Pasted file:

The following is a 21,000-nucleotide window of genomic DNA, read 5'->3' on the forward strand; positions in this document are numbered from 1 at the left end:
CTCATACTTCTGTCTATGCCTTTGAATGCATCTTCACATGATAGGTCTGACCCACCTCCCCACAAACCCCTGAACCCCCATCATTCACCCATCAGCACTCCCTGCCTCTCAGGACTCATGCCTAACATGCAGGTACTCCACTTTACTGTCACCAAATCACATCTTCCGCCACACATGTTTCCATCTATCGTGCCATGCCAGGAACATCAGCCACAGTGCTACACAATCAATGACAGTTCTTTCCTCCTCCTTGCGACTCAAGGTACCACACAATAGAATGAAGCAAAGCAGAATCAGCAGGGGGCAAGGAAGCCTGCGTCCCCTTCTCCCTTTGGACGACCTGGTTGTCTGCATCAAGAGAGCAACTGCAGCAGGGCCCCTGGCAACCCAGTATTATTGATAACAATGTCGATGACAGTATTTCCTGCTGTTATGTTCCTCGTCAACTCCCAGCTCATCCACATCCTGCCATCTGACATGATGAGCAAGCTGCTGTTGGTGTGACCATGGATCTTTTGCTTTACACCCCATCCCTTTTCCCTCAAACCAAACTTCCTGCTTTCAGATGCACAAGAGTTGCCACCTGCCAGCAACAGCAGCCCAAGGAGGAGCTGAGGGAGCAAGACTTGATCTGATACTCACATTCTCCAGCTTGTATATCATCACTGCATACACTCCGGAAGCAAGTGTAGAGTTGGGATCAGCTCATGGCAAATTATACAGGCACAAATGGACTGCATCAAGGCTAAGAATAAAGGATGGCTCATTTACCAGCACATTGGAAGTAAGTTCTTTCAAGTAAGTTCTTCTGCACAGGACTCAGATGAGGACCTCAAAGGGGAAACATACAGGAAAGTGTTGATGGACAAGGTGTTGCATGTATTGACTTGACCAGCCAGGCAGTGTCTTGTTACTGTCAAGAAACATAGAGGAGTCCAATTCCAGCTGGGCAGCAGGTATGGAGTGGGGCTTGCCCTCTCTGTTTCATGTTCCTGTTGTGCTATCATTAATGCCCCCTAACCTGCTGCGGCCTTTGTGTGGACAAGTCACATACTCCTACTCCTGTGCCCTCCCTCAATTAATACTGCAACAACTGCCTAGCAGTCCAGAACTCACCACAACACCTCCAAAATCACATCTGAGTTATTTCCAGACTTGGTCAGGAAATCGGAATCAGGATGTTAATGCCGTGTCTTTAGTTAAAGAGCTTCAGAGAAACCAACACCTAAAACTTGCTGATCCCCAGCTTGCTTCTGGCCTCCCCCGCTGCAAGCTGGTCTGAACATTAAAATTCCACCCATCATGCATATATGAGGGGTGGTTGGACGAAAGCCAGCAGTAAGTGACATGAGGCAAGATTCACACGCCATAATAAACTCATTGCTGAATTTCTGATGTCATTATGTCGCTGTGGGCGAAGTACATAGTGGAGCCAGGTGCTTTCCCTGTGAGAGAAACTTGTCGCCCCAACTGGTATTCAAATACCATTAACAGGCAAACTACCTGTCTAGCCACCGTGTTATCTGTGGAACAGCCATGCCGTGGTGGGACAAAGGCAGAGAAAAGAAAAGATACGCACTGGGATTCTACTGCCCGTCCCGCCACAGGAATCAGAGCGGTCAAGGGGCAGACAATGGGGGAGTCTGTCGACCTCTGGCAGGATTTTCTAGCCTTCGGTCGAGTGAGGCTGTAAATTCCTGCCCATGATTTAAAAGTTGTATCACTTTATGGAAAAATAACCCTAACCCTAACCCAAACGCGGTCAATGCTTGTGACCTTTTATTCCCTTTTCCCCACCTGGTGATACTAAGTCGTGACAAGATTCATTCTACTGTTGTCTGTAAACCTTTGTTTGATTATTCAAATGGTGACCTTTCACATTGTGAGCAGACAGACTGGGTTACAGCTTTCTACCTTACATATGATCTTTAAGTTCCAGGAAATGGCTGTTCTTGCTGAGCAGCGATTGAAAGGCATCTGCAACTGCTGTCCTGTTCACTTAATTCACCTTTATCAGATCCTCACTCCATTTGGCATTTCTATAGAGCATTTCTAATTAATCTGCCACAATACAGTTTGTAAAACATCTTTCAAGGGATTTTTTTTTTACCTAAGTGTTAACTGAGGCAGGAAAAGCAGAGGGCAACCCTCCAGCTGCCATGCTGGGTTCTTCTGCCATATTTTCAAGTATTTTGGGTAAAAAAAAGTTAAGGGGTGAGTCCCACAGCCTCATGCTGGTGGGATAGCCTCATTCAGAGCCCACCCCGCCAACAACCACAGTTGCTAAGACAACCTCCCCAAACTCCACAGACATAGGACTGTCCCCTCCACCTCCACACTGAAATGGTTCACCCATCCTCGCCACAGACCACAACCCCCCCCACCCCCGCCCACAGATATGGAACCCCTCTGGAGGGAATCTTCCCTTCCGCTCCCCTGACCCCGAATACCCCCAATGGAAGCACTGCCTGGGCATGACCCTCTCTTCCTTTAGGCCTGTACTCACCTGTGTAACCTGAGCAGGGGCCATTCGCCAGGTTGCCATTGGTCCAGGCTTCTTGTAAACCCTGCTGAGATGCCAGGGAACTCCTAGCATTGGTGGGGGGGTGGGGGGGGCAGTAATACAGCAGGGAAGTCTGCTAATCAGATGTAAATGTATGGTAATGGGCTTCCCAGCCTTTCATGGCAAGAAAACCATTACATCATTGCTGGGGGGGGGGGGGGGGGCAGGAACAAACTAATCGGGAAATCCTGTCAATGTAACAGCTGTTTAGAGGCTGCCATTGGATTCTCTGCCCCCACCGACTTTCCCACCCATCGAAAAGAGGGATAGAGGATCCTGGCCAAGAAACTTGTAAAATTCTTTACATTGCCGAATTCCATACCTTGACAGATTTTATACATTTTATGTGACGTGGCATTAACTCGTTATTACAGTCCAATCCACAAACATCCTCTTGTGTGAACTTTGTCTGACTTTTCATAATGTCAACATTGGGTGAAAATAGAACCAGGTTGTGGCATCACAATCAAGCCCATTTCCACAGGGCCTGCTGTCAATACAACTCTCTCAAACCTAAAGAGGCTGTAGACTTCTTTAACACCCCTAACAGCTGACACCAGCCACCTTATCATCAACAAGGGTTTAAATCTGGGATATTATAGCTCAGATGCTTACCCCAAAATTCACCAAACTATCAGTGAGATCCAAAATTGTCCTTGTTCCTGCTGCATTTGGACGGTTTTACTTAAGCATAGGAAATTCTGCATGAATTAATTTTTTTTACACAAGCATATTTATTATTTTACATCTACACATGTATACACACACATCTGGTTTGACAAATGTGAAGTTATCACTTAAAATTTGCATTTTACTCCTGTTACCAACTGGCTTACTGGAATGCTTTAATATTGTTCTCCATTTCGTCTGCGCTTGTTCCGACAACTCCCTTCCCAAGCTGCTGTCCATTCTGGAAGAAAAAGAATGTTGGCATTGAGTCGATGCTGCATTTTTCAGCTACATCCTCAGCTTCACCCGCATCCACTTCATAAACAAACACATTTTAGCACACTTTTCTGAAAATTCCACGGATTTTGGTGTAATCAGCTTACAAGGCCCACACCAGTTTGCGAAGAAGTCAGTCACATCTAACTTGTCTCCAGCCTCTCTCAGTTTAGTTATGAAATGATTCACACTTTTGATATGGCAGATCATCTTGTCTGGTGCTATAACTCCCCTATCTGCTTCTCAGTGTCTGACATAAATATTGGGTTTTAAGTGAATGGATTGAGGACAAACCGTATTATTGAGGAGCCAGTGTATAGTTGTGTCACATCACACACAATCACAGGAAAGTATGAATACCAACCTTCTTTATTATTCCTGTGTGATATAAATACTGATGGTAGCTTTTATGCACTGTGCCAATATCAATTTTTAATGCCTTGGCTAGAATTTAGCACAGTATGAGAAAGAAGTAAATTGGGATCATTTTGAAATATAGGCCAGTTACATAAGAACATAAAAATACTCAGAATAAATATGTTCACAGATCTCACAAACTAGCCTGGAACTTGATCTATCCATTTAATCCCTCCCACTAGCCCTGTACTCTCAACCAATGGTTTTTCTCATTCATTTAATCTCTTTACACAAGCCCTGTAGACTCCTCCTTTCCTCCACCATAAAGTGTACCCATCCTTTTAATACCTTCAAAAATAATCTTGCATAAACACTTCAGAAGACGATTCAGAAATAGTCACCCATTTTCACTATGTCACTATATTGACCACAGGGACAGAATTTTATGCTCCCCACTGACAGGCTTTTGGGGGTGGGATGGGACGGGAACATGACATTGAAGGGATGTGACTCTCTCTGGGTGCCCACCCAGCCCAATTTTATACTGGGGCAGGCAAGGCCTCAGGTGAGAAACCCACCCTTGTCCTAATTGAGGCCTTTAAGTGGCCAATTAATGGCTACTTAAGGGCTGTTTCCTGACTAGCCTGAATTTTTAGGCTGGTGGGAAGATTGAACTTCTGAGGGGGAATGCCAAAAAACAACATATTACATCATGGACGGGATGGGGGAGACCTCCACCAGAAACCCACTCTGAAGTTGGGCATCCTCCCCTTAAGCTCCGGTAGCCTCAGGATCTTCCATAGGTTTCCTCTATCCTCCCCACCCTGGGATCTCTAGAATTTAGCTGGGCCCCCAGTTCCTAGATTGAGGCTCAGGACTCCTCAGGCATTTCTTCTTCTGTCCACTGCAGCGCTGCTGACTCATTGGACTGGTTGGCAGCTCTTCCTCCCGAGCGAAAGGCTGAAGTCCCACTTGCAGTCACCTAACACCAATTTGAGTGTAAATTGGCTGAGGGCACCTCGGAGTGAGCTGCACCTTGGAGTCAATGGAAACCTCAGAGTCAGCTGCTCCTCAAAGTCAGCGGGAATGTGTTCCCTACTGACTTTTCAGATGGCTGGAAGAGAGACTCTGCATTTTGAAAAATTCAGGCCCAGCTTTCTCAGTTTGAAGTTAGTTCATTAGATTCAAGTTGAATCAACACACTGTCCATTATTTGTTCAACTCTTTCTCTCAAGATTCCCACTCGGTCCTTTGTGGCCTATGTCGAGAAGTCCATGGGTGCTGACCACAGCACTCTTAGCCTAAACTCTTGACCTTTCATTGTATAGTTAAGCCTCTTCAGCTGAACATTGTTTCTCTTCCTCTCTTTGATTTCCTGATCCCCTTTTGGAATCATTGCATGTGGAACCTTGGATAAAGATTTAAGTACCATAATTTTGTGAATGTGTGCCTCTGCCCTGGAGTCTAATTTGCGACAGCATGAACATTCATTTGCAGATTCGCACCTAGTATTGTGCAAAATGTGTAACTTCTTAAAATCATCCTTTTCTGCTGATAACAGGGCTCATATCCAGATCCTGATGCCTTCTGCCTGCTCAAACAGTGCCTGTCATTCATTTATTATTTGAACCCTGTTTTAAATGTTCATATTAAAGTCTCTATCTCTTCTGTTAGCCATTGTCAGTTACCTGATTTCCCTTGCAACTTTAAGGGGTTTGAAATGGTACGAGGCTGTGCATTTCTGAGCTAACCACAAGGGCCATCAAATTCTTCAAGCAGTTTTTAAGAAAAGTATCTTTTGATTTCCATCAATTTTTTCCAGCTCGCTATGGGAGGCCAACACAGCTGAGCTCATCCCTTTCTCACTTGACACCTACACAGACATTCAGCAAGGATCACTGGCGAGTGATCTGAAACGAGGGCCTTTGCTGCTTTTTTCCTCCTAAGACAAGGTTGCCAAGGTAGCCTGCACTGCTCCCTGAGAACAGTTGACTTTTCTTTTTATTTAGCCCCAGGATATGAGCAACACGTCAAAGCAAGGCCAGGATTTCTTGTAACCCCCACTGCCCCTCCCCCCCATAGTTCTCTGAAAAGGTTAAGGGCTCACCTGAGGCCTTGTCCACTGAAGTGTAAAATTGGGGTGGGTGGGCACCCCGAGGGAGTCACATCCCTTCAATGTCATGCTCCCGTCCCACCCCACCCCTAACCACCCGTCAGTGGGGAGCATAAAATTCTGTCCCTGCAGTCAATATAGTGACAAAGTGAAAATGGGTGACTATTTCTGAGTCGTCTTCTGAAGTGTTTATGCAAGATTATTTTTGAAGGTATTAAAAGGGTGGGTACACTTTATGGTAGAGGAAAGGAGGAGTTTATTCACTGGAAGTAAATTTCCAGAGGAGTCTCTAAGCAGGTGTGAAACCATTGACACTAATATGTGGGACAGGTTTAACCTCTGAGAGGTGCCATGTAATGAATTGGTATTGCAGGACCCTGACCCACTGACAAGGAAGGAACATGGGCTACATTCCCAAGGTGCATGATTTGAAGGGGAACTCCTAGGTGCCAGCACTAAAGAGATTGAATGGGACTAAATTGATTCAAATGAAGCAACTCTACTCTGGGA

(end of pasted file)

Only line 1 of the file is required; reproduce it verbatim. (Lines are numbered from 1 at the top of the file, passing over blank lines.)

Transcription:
The following is a 21,000-nucleotide window of genomic DNA, read 5'->3' on the forward strand; positions in this document are numbered from 1 at the left end: